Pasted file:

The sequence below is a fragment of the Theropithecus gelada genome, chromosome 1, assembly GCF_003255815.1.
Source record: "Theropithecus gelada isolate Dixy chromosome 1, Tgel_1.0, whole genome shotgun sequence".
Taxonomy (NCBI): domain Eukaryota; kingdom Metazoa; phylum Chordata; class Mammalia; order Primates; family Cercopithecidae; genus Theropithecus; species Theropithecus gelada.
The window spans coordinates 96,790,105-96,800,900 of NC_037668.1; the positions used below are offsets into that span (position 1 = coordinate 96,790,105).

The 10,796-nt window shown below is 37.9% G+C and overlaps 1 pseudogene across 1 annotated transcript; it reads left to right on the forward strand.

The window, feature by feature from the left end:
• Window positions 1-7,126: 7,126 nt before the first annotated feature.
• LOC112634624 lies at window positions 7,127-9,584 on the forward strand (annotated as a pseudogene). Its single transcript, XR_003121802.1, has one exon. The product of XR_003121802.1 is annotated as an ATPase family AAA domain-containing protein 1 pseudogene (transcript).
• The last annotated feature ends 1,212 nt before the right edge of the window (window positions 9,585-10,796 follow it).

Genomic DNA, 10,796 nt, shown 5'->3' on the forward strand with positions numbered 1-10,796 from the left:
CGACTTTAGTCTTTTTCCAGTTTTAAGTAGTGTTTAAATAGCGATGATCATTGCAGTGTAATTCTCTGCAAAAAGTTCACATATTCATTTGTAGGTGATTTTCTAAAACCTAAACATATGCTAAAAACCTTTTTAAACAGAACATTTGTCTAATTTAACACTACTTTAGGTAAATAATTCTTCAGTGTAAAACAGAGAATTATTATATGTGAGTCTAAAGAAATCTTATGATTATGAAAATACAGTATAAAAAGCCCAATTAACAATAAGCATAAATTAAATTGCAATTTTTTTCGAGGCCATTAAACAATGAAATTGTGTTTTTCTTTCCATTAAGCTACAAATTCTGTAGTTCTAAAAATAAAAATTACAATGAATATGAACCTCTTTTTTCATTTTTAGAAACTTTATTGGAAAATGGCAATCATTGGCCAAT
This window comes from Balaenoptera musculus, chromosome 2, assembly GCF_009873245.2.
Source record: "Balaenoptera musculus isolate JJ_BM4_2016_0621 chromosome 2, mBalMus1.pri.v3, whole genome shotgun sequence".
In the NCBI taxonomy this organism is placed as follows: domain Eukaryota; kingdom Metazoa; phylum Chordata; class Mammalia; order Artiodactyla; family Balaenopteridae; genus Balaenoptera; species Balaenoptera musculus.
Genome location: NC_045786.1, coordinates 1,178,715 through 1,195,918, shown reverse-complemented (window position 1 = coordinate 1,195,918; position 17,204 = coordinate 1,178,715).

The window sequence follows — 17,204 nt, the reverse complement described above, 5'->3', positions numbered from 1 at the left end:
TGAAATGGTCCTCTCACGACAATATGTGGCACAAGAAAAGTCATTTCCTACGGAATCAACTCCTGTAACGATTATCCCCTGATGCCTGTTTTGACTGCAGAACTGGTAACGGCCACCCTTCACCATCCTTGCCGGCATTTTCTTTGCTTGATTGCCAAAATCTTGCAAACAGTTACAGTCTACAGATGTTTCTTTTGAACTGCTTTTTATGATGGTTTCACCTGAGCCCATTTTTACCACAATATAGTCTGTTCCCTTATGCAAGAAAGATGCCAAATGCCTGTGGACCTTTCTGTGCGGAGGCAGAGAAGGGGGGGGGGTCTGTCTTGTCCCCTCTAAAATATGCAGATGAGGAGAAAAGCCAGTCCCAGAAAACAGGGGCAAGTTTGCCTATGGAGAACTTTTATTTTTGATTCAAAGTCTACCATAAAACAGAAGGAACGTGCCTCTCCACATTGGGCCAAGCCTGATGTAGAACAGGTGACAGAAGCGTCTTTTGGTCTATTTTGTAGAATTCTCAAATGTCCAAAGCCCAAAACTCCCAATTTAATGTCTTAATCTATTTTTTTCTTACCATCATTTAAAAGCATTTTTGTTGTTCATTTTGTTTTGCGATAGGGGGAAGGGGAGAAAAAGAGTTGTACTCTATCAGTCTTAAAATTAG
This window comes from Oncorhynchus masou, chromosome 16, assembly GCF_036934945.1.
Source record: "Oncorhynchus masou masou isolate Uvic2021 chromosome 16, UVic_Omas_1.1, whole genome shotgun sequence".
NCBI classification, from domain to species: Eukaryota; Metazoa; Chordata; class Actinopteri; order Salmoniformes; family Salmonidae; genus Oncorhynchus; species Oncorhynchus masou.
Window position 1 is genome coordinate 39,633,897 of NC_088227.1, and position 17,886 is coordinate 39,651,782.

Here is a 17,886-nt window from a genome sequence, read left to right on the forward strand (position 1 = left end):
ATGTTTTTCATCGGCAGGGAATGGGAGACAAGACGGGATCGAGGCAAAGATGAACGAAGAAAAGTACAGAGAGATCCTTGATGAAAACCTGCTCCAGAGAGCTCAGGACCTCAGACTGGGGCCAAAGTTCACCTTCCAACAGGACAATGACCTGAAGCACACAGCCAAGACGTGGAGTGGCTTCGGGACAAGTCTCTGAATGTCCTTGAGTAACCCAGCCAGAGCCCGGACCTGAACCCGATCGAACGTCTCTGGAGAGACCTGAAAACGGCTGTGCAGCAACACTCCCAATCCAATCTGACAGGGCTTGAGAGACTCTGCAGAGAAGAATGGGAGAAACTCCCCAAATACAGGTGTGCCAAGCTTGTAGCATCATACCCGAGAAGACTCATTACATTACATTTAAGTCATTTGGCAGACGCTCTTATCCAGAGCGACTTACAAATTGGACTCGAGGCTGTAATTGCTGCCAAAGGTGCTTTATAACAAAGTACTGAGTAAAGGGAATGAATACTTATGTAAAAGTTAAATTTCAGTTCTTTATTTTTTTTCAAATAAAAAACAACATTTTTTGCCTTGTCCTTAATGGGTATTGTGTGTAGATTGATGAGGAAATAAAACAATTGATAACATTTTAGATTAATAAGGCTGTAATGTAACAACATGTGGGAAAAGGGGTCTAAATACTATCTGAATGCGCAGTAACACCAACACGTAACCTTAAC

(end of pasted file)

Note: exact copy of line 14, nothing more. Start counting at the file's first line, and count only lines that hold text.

In the NCBI taxonomy this organism is placed as follows: domain Eukaryota; kingdom Metazoa; phylum Chordata; class Mammalia; order Artiodactyla; family Balaenopteridae; genus Balaenoptera; species Balaenoptera musculus.